It may be somewhat surprising to know that buddleia, that well known shrub sometimes called the butterfly bush, is not native but was introduced in the late nineteenth century from its original homes in China and Russia.

Since then, this most welcome addition to our flora has become naturalised throughout Britain.

Buddleia is named after Adam Buddle, a clergyman who wrote a book on English flora way back in 1708.

Seeds are windborne and lodge in crevices at the top of buildings, on so called 'wasteland' and along railway embankments and in fact anywhere provided that the soil is not too heavy.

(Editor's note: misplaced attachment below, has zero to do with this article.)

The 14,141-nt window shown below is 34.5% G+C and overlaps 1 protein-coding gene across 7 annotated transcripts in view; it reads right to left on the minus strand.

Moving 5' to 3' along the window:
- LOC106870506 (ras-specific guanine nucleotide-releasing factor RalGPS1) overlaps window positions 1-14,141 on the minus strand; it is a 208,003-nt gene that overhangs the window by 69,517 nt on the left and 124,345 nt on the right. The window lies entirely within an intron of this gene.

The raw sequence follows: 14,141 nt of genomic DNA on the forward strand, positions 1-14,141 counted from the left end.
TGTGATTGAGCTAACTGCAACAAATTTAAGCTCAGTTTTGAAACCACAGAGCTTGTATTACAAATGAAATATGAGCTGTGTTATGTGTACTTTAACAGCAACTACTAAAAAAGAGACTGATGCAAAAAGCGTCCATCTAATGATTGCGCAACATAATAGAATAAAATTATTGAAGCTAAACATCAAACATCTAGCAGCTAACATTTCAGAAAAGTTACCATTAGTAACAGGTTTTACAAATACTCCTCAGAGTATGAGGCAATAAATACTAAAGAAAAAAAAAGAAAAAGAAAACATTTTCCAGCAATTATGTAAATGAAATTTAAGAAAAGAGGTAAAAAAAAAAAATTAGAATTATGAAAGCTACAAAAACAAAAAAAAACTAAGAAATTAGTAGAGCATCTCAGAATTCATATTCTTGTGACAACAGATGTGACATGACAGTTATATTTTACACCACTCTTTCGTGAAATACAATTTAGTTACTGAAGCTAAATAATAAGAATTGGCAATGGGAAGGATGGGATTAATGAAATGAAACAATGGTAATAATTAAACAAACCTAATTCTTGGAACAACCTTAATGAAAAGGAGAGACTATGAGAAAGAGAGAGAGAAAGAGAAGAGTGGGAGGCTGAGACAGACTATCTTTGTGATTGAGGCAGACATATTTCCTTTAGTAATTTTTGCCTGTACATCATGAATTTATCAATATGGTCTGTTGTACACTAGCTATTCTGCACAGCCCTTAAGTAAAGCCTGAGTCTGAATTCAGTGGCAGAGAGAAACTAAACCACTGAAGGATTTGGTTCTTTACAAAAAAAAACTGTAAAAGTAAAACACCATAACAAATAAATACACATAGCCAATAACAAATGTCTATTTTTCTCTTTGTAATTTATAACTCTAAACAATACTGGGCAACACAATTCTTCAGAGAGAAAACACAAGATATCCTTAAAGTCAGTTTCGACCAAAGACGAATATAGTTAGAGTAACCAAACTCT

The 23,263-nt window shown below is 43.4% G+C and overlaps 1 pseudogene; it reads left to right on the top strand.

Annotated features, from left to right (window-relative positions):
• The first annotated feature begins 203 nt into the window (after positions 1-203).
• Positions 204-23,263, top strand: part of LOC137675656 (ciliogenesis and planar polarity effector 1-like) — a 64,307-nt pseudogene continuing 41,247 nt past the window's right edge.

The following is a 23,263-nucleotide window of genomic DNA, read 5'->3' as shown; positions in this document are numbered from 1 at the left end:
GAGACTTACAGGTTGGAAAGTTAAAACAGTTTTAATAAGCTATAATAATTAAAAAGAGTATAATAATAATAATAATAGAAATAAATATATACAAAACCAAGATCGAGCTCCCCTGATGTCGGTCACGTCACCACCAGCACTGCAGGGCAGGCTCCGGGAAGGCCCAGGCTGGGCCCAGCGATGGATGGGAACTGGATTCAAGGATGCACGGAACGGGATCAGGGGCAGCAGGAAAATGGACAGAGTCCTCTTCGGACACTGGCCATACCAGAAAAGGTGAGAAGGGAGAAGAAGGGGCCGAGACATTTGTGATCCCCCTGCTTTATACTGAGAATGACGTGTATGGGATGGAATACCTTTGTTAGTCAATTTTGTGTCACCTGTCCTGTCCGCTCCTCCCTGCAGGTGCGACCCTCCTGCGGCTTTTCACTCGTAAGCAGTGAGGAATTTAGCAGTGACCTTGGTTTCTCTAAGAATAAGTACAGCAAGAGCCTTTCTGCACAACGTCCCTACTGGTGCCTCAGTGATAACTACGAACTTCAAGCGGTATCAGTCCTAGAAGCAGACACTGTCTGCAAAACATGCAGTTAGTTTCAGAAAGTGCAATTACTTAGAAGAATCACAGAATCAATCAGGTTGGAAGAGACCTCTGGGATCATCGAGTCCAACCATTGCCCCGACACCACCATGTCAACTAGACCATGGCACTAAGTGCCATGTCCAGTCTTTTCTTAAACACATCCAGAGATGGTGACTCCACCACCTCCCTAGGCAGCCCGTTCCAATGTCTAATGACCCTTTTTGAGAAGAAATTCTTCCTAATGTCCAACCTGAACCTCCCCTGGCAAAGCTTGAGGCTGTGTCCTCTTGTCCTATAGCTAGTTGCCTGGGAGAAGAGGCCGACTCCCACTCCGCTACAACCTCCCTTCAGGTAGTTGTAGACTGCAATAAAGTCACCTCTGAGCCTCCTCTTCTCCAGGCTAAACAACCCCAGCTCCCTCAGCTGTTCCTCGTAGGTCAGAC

The wild lavender coloured fragrant flowers grouped in panicles on long tapering spikes are most attractive to insects, especially butterflies including red admiral (pictured), small tortoiseshell and peacock, but the cultivated varieties of white and dark purple seem to be visited less.   

Over many years my garden has played host to two buddleia, both of which reached a height of about eight feet but both eventually succumbed during a period of drought.

Growth is rapid so anyone wishing to attract butterflies to their garden would do well to plant one.

Some years ago a pair of mistle thrushes even nested in my buddleia and successfully raised a brood.

With much foliage parched and flowers wilting in the heat, buddleia provides a lifeline for butterflies and bees and moths at night.